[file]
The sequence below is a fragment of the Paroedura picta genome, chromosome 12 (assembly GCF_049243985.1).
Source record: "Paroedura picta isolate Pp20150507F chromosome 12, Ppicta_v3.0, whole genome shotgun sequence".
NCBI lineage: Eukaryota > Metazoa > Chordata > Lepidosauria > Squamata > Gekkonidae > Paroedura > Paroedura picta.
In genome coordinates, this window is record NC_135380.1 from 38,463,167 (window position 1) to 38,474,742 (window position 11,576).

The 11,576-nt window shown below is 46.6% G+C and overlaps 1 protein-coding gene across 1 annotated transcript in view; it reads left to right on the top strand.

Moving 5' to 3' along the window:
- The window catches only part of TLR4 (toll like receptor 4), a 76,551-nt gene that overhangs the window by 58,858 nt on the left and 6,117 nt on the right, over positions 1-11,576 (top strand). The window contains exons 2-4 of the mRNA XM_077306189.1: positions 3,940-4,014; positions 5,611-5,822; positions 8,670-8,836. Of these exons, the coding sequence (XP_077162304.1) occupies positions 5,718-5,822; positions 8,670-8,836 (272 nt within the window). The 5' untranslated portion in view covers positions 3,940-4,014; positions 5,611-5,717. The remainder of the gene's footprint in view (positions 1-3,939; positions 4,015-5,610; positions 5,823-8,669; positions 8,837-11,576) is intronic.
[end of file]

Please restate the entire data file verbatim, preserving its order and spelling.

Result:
The sequence below is a fragment of the Paroedura picta genome, chromosome 12 (assembly GCF_049243985.1).
Source record: "Paroedura picta isolate Pp20150507F chromosome 12, Ppicta_v3.0, whole genome shotgun sequence".
NCBI lineage: Eukaryota > Metazoa > Chordata > Lepidosauria > Squamata > Gekkonidae > Paroedura > Paroedura picta.
In genome coordinates, this window is record NC_135380.1 from 38,463,167 (window position 1) to 38,474,742 (window position 11,576).

The 11,576-nt window shown below is 46.6% G+C and overlaps 1 protein-coding gene across 1 annotated transcript in view; it reads left to right on the top strand.

Moving 5' to 3' along the window:
- The window catches only part of TLR4 (toll like receptor 4), a 76,551-nt gene that overhangs the window by 58,858 nt on the left and 6,117 nt on the right, over positions 1-11,576 (top strand). The window contains exons 2-4 of the mRNA XM_077306189.1: positions 3,940-4,014; positions 5,611-5,822; positions 8,670-8,836. Of these exons, the coding sequence (XP_077162304.1) occupies positions 5,718-5,822; positions 8,670-8,836 (272 nt within the window). The 5' untranslated portion in view covers positions 3,940-4,014; positions 5,611-5,717. The remainder of the gene's footprint in view (positions 1-3,939; positions 4,015-5,610; positions 5,823-8,669; positions 8,837-11,576) is intronic.